College & Research Libraries News

Grants and Acquisitions

Tara Weikum

California State University-San Marcos has received a $1 million donation to establish a university library. The current library is temporarily housed in classroom space and it has already become necessary to have compact shelving off-campus to accommodate current holdings. The money, pledged over two years, was given by W. Keith and Jean Kellogg, philanthropists and supporters of the university since its beginning seven years ago.

The Hill Monastic Manuscript Library atSaint John’s University has received a $400,000 grant from the Andrew W. Mellon Foundation to develop guidelines and systems for cataloging medieval and renaissance manuscripts in electronic form. The three-year project called Electronic Access to Medieval Manuscripts will develop standards for encoding core-level and detailed manuscript descriptions in MARC and SGML.

The University of Maryland at College Park (UMCP) Libraries have received a $10,000 grant from the Summerlee Foundation of Dallas for preserving and increasing access to the papers of well-known author Katherine Anne Porter. The funds will enable the libraries to reprocess the papers so that a portion can be microfilmed. During the 1960s Porter donated her entire personal library and much of her vast collection of papers to UMCP, and now the Porter Papers represent one of the largest literary archives of a single author at any U.S. institution. Also part of the collection is Porter’s wooden coffin, which she kept in her apartment and delighted in shocking friends with it. Porter, who died in 1980, was cremated and the coffin not used.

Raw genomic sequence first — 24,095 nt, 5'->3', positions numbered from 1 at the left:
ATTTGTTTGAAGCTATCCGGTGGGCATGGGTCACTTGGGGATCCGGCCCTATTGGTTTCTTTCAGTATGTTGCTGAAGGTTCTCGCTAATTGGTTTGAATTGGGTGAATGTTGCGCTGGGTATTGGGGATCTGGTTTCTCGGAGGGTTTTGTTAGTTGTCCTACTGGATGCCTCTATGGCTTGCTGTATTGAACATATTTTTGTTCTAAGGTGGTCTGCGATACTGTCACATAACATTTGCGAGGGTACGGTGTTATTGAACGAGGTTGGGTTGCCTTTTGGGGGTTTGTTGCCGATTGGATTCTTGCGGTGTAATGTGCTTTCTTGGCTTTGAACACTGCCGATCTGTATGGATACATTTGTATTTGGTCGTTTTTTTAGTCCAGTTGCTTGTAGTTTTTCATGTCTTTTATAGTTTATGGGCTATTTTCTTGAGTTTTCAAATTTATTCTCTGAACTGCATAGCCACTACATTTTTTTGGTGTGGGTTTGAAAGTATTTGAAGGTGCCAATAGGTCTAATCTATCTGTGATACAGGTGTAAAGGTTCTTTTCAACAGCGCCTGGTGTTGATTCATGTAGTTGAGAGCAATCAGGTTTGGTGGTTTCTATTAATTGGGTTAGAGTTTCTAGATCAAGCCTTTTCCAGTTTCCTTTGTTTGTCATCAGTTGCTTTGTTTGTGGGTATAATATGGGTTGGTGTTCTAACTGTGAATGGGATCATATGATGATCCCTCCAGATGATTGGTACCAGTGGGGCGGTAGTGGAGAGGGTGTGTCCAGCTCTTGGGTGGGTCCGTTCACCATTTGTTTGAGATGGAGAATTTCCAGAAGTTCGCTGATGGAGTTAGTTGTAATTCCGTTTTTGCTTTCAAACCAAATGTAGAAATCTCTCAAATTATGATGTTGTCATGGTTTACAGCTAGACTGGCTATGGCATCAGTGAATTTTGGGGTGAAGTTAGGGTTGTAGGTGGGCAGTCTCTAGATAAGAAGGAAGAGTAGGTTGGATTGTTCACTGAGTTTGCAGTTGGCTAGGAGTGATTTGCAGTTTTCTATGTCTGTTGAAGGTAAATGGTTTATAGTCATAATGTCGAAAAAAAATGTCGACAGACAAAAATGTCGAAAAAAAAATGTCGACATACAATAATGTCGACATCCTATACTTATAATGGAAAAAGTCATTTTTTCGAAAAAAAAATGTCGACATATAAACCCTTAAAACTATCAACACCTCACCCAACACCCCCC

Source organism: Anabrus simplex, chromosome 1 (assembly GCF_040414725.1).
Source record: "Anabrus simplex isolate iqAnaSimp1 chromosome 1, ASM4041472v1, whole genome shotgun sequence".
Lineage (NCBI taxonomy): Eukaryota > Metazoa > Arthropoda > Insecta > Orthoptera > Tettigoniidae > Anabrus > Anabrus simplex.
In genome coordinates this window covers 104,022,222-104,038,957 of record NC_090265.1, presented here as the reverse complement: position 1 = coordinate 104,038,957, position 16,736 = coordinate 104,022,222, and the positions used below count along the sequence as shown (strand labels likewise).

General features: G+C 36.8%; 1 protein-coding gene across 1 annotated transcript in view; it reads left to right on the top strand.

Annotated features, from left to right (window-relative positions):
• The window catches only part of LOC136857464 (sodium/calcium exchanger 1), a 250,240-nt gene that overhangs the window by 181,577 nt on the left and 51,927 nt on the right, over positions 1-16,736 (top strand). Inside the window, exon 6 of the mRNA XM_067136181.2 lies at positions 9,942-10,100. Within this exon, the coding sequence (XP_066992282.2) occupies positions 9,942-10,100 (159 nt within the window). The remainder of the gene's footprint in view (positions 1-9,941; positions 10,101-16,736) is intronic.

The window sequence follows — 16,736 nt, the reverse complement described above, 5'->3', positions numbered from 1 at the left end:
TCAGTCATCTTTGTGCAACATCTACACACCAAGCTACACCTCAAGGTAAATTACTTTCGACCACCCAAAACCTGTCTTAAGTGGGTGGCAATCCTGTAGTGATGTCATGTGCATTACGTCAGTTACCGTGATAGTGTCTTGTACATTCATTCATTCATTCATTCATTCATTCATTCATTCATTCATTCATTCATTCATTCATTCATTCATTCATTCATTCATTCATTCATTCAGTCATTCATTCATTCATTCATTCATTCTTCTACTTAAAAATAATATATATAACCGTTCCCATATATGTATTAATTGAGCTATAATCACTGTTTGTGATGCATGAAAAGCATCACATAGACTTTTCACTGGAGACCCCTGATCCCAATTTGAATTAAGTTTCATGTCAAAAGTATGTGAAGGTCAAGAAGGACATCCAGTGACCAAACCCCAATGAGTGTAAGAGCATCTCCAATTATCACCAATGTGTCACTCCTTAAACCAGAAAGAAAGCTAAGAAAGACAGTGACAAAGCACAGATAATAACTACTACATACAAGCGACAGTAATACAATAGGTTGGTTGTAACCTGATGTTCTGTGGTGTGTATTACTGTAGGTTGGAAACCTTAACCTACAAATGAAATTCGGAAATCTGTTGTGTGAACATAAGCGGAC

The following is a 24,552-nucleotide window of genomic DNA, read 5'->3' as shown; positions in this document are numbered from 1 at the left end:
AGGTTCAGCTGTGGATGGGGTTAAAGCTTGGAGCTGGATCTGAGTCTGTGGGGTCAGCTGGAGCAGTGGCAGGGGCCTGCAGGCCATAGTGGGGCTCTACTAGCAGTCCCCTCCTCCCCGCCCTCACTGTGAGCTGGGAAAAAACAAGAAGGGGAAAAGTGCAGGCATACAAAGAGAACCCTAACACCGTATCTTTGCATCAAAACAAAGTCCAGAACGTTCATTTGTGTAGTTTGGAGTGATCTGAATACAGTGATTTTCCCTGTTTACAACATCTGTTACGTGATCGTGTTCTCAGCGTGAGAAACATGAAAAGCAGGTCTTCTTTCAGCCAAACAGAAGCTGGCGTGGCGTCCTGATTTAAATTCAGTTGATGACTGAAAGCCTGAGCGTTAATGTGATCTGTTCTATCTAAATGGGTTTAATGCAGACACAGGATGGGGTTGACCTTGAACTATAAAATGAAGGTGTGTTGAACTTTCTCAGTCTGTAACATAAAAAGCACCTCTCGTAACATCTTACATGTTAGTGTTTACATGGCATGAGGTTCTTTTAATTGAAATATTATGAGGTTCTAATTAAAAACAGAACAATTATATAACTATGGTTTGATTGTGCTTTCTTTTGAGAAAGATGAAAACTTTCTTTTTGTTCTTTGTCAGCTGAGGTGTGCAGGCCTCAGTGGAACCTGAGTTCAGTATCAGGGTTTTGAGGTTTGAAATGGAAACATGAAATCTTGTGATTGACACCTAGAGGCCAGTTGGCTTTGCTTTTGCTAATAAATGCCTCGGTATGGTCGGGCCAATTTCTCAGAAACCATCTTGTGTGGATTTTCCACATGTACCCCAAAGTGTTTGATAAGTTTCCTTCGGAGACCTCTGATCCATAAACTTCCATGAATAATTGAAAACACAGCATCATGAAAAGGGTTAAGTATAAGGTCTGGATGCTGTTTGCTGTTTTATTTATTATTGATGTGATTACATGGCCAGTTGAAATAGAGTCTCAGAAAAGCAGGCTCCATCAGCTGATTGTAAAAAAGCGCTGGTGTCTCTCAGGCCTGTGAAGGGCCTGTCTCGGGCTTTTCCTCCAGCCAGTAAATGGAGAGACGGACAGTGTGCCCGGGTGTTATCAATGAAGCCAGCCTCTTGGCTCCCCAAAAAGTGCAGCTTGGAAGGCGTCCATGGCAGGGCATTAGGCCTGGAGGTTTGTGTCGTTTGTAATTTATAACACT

The Research LibrariesGroup has been given $200,000 to help fund its collaborative digitization project, “Studies in Scarlet.” The two-year project will create a virtual library collection around the central theme of marriage and sexuality in the U.S. and the United Kingdom from 1815–1914. Awarded by the National Center for Automated Information Research, the project will test the theory that an electronic collection for scholarly research can be created cooperatively, made widely available, and be maintained for future use.

Katherine Anne Porter’s wooden coffin is now part of the collections at the Univ. of Maryland.

New York University’sElmer Holmes Bobst Library has been given $500,000 by Barbara Goldsmith to establish the Barbara Goldsmith Curatorship in Preservation. The money will enable the library to expand its conservation and preservation efforts of its many embrittled volumes.

Ohio University Librarieshas received $50,000 for the Archives and Special Collections Department. The money, given by the estate of Constance Sands, who made the bequest in honor of her aunt, Candus Martzollf, a longtime library employee in the early 20th century, will serve as a general endowment fund for the department.

The University of Vermont has been given $157,413 by the National Endowment for the Humanities to coordinate a statewide newspaper project which will locate, catalog, and preserve newspapers published in the state from the 18th century to the present day. The project was begun in 1982 to ensure that America’s historical newspapers are preserved as resources. Vermont is the 50th state to be funded, and when the project is complete, holding records for all the newspapers published in the U.S. will be recorded in OCLC.